I believe that the problem here is that the ISP’s are seeing the internet as a broardcast medium where the various websites are broardcasting their content through the ISP’s network. To put it simply the ISP’s think of websites like TV advertisments: the websites are broardcasting on the ISP’s network to sell a product so therefore the websites should pay the ISP’s for the privilage.
There are several problems with this.
1 As techdirt has mentioned various times before the internet is a comunications medium not a broardcast medium as some have seen it.
2 The TV stations selling advertising rights give the access to the network out for free to the users with the advertising suporting this free service. with the internet the customers are allready paying to access this service.
This could work well in a modified sence though. If Google pays for this then the users should be able to access Google without paying for the data transfer and with any bandwith used being added on top of what the customer is already paying for. This could possibly work well in some situations such as with MMORPG’s. The company runing the MMORPG’s could pay to allow their users to acces the game, esentially paying for the data used and extra bandwidth for the game to use.
The thing here though is that only one side can be paying for the same service. IF google pays for the internet service you should not have to pay for it and if you pay for it then google shouldn’t have to but having two people pay for the same thing is just plane wrong.

Ramon Leonato (user link) says:

Two tiered Internet and Enterprise Services

There is definetely a requirement to have the companies that use
Internet to conduct their business to pay for the service

Ram?n Leonato



st1:*{behavior:url(#ieooui) }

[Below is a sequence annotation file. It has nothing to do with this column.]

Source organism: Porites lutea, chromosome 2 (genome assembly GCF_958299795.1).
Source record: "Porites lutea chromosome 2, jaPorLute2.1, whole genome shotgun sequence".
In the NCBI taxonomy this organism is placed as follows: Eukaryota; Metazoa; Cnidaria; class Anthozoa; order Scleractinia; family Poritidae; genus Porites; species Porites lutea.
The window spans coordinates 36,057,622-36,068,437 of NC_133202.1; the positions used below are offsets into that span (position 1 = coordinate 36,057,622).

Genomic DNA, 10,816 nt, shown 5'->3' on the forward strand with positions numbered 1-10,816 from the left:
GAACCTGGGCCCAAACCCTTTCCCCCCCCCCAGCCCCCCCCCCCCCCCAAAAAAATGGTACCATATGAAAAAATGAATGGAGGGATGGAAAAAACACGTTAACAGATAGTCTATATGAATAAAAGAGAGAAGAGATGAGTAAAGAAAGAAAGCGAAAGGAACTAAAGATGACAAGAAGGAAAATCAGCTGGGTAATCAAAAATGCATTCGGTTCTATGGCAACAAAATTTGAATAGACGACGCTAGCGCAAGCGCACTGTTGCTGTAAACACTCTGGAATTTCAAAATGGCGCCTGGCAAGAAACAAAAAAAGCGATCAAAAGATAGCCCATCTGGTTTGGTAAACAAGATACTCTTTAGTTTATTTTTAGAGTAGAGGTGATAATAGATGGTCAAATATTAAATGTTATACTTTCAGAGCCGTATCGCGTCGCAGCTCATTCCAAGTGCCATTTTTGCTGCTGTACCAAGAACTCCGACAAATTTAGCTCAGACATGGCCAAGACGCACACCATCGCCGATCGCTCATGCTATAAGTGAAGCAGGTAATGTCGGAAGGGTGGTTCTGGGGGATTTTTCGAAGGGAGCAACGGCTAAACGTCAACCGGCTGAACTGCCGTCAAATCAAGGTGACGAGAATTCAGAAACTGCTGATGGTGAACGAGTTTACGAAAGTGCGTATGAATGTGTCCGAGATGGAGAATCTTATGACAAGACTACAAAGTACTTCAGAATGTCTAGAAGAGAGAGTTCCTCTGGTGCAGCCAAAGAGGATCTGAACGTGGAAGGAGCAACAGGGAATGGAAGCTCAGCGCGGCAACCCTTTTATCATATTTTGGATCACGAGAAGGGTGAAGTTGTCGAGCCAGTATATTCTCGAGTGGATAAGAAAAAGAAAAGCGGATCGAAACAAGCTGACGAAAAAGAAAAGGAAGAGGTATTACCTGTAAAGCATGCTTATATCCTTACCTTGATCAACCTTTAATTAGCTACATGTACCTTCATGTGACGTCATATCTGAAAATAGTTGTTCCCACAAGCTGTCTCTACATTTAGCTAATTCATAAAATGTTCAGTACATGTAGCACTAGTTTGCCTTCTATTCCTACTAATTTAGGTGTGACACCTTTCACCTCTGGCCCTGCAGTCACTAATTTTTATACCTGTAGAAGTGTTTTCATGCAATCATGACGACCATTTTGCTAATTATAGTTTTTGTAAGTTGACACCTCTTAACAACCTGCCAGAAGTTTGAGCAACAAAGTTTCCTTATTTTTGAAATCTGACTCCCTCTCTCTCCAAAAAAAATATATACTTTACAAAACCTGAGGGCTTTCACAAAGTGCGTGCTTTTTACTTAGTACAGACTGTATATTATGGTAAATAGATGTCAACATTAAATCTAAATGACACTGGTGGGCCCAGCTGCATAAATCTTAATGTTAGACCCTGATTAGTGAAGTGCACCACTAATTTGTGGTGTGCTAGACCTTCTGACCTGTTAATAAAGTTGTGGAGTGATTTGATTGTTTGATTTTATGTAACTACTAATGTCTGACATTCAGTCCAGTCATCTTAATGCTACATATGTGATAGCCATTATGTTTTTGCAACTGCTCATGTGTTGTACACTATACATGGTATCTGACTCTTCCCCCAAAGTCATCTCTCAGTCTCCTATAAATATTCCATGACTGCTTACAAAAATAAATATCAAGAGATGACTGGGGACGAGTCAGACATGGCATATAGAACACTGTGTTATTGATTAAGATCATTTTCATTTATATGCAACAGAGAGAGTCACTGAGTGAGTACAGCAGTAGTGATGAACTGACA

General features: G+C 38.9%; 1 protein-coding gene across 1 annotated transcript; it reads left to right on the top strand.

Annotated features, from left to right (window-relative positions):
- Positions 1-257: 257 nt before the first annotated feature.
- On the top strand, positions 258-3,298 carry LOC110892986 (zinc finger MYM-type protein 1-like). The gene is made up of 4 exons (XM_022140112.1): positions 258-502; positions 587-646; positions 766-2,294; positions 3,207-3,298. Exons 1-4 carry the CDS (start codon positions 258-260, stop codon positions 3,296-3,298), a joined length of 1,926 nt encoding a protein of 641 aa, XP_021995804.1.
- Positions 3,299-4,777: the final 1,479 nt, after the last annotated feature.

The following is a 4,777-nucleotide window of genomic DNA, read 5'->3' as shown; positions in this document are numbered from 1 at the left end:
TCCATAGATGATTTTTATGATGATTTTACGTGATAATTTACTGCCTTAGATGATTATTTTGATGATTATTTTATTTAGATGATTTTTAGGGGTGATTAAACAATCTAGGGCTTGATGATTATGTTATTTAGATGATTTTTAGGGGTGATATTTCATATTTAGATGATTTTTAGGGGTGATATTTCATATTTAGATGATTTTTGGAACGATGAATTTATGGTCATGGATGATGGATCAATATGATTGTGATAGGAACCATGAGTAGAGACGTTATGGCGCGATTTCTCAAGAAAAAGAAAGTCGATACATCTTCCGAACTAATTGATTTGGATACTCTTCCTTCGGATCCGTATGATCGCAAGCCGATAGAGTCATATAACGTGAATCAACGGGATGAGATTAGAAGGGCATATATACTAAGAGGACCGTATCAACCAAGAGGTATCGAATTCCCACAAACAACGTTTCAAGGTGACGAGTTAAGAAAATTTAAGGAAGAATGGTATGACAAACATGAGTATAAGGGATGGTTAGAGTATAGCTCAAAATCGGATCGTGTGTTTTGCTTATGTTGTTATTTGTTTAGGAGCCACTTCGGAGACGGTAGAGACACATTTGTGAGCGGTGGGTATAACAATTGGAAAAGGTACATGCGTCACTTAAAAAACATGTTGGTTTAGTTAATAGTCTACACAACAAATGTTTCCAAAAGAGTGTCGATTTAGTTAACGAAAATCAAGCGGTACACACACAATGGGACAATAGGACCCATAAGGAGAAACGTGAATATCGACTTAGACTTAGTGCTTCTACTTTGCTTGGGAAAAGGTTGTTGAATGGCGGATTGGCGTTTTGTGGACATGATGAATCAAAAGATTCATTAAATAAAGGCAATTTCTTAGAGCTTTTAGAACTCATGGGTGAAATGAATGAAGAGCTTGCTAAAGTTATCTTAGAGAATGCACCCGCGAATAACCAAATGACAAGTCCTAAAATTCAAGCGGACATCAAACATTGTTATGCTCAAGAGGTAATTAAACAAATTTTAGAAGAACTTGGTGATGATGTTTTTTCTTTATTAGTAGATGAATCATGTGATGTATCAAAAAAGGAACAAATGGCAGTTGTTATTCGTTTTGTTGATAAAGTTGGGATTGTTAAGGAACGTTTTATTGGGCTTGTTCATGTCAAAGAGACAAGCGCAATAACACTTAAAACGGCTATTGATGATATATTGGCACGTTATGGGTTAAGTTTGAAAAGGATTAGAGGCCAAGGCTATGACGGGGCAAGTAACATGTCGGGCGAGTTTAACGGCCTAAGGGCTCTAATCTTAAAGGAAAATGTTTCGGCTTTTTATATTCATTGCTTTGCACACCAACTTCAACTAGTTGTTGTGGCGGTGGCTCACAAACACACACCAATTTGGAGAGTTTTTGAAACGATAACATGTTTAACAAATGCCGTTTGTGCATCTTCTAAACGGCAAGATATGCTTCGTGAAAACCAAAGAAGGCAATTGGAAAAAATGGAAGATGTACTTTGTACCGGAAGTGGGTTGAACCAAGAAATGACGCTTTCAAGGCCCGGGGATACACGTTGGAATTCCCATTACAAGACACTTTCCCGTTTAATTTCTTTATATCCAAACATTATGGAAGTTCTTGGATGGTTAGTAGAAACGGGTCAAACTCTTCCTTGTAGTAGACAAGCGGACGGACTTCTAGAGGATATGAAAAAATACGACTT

/* Style Definitions */
{mso-style-name:”Tabla normal”;
mso-padding-alt:0pt 5.4pt 0pt 5.4pt;
font-family:”Times New Roman”;}

There is definetely a requirement to have the companies that use
Internet to conduct their business to pay for the service. If many companies
are making good profit from the Internet then why should they not pay for the
services that the Internet is offering this companies.

There is
also the Internet for the people, a way that has made possible communication
between people that before was not available.

For example
I work in a Uk company, a
href=””> that has developed a product
to provide Secure IM and VoIP services to enterprises
The Amteus
Secure Communicator
and is providing a service to enterprises that the
public can get for free in AIM or a
href=””>Yahoo or Google.
They provide the service taking into consideration the security and privacy
that corporate communications require and charge a fee for it. There should be
a way that the Internet scenario can achieve the accessability
for the private user that he requires for his personal communications and at
the same time a situation in which the Internet when used for Business pays a
price relevant to the profit making activity that the corporate user gives to
the Internet. In this case QoS and other relevant
features for a business like security and privacy should be part of the



Amteus Plc

Scott says:

Re: Two tiered Internet and Enterprise Services

Google is paying for the service they are offering, they pay for their bandwidth from their provider. This means they pay a relevant price e.g., do more business, use more bandwidth, pay a higher bill.
Almost a nice way to plug your company there. Except that you will be charged more or a QoS line tagged onto your program because it uses the bandwidth someone already pays for every month(on both ends too, the sender and the receiver both pay for net access.)
Sadly it isn’t a model the government can argue with, I pay taxes for roads(and more), I pay taxes on my car for roads, and I pay tax on gas for roads, so this is clearly a government based business model.

Add Your Comment

Your email address will not be published. Required fields are marked *

Have a Techdirt Account? Sign in now. Want one? Register here

Comment Options:

Make this the or (get credits or sign in to see balance) what's this?

What's this?

Techdirt community members with Techdirt Credits can spotlight a comment as either the "First Word" or "Last Word" on a particular comment thread. Credits can be purchased at the Techdirt Insider Shop »

Follow Techdirt

Techdirt Daily Newsletter

Techdirt Deals
Techdirt Insider Discord
The latest chatter on the Techdirt Insider Discord channel...